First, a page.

The Mugen volume also has two stories: the first one has Jin sitting by the sleeping Mugen while he recovers from his injuries of the "Misguided Miscreants" arc. Jin slaps a mosquito off his face, waking him, and when Mugen returns to his dream of that story's events Jin is involved in a slightly different way than in reality. Again, the art is simple and a bit rough but gets its story told effectively. The second story is another Jin/Mugen fight vignette.

Nothing brilliant, but a good part of any collection.
Artist (or art circle) is given as "Numbers"; no contact info. (See Yaoi Doujinshi page for review of their more recent "Gongojoudo".)

"Battle Cry"
26 pages, black and white with gloss full-color cover.
G-rated, no sexual or violent content.

Appealing little doujin with four stories (I think) in a range of art styles. Most of them seem to be funny: one of them apparently has Jin earning dinner money by posing for a ukiyo-e artist (it's amusing that everyone who takes on this subject draws essentially the same "bare back/looking over shoulder" pose =)--Mugen and Fuu seem to be offended, but are struck silent when Jin holds up the bag containing his wages. =).

The most interesting and serious story here has a battered Yukimaru--black eye, cut lip, bruises, looks like he lost a fistfight--being cared for by Jin, who bathes his face and talks to him but resists his attempt to make the expression of concern into something more (draws away when Yuki tries to take hold of his hand). Man, I'd love to read this one: the art style is dramatic, the facial expressions are very subtle and it looks like an excellent J/Y character piece.

Web site: Mr. FullSwing. (Some beautiful art here.)

"Jyuu (Beast)"

16 pages, black and white with textured cover
PG-rated (one nude bondage shot), no sexual or violent content.

Entertaining doujin which appears to be largely about Mugen's massive crush on Jin and his unsuccessful attempts to get to him; lots of fan-service poses of Jin bathing, Jin in bondage, Jin looking pretty with a sword. (You don't hear me arguing with any of this. =) --If I'm not mistaken, one of the stories wonders--or this may be Mugen's little fantasy--what might have happened if Mugen had been shopping for company the night Jin posed as a geisha at the yakuza brothel!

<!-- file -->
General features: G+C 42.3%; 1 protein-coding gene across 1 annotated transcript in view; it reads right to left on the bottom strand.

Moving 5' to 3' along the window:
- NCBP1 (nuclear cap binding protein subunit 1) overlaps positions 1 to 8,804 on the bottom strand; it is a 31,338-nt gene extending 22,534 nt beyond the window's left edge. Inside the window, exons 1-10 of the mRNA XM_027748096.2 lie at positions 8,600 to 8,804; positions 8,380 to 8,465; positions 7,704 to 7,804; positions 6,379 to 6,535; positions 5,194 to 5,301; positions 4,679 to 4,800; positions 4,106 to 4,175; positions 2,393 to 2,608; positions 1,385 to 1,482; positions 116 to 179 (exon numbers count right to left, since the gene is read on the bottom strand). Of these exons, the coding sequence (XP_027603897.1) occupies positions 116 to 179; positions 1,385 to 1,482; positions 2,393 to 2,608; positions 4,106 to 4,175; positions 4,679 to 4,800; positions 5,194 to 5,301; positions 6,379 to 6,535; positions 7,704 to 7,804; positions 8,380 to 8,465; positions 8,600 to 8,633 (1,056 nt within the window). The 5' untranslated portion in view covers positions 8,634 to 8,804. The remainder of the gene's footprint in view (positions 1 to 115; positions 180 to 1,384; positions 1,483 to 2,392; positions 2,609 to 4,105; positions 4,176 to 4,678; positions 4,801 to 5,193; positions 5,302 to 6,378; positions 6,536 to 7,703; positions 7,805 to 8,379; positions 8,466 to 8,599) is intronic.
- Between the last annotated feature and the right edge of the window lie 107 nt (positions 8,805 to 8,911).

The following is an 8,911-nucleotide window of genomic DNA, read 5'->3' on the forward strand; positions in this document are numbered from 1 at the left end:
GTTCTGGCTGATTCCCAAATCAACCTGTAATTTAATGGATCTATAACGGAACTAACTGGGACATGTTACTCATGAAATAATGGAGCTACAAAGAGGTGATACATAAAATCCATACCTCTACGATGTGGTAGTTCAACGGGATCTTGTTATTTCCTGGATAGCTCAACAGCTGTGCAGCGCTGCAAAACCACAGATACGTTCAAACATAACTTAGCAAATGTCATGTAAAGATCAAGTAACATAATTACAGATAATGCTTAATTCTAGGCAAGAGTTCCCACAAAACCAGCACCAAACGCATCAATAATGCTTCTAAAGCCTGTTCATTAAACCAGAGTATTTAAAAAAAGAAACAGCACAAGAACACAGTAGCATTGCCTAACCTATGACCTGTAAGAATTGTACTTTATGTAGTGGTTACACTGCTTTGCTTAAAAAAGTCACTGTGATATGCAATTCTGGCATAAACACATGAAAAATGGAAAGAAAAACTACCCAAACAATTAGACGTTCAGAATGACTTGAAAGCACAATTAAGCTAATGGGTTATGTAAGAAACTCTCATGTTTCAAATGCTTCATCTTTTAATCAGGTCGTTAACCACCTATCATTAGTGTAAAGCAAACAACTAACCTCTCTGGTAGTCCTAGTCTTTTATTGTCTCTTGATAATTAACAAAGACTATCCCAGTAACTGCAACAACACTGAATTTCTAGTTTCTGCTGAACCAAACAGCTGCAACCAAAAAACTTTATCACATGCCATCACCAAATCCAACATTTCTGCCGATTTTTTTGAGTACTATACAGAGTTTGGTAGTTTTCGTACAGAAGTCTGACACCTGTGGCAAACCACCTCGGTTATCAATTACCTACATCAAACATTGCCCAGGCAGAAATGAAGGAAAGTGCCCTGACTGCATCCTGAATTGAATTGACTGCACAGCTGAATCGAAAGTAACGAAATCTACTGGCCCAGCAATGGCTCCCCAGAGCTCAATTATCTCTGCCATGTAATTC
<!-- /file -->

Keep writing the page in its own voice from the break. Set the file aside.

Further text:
Clean, graceful, very manga-ish art, light-hearted vibe, overall a very enjoyable piece of work. Definitely one for the Jin fangirl's collection. By the always-enjoyable "Anoyoroshi" (Rei Itidou); see review of sahn's NOT-all-ages-rated "Easy Come Easy Go" on the Yaoi Doujinshi page.

"Samurai Syndrome"
28 pages, black and white with textured two-color covers.
G-rated, no sexual or violent content.

A touching doujin about Fuu's bad dream that both her yojimbo will leave her. Jin --also having trouble sleeping--comments how Fuu also smells of sunflower, "just like" the samurai she fears she never will be able to find. Jin also tells her that they may just happen upon the guy without much ado, probably trying to ease her anxiety. The moment passes quickly, and Jin is about to retire for the night while Fuu, interpreting Jin's gesture rightly as an attempt to comfort her, has a moment of appreciation. Jin asks "Doushite?" --"Why?/"What for?"--noticing Fuu's momentary lapse, shaking her back to reality and follow Jin back inside. (All the while, Mugen is actually awake and feeling isolated/bored but also a bit amused.) The art is extremely pretty, graceful and full of feeling--the best fanart of Fuu I have yet seen, with some wonderful face studies--and the little moment of Jin-Fuu tenderness is completely sweet and believable, While Mugen pretends to sleep through it all.